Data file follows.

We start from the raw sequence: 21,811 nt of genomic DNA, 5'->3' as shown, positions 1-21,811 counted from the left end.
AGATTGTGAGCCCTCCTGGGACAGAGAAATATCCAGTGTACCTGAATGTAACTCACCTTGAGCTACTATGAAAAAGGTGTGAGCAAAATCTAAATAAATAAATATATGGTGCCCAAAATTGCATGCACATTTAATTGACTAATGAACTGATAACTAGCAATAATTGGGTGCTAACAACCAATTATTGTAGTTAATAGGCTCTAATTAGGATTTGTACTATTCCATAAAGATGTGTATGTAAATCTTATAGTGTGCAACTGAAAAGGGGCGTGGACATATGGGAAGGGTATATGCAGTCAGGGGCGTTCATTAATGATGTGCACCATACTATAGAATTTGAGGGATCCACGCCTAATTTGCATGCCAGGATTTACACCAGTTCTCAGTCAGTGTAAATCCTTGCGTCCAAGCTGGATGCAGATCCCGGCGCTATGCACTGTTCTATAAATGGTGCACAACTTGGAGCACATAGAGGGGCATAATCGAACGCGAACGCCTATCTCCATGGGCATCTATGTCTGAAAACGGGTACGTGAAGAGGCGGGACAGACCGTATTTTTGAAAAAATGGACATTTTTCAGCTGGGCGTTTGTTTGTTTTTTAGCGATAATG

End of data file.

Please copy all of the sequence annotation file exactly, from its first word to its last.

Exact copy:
We start from the raw sequence: 21,811 nt of genomic DNA, 5'->3' as shown, positions 1-21,811 counted from the left end.
AGATTGTGAGCCCTCCTGGGACAGAGAAATATCCAGTGTACCTGAATGTAACTCACCTTGAGCTACTATGAAAAAGGTGTGAGCAAAATCTAAATAAATAAATATATGGTGCCCAAAATTGCATGCACATTTAATTGACTAATGAACTGATAACTAGCAATAATTGGGTGCTAACAACCAATTATTGTAGTTAATAGGCTCTAATTAGGATTTGTACTATTCCATAAAGATGTGTATGTAAATCTTATAGTGTGCAACTGAAAAGGGGCGTGGACATATGGGAAGGGTATATGCAGTCAGGGGCGTTCATTAATGATGTGCACCATACTATAGAATTTGAGGGATCCACGCCTAATTTGCATGCCAGGATTTACACCAGTTCTCAGTCAGTGTAAATCCTTGCGTCCAAGCTGGATGCAGATCCCGGCGCTATGCACTGTTCTATAAATGGTGCACAACTTGGAGCACATAGAGGGGCATAATCGAACGCGAACGCCTATCTCCATGGGCATCTATGTCTGAAAACGGGTACGTGAAGAGGCGGGACAGACCGTATTTTTGAAAAAATGGACATTTTTCAGCTGGGCGTTTGTTTGTTTTTTAGCGATAATG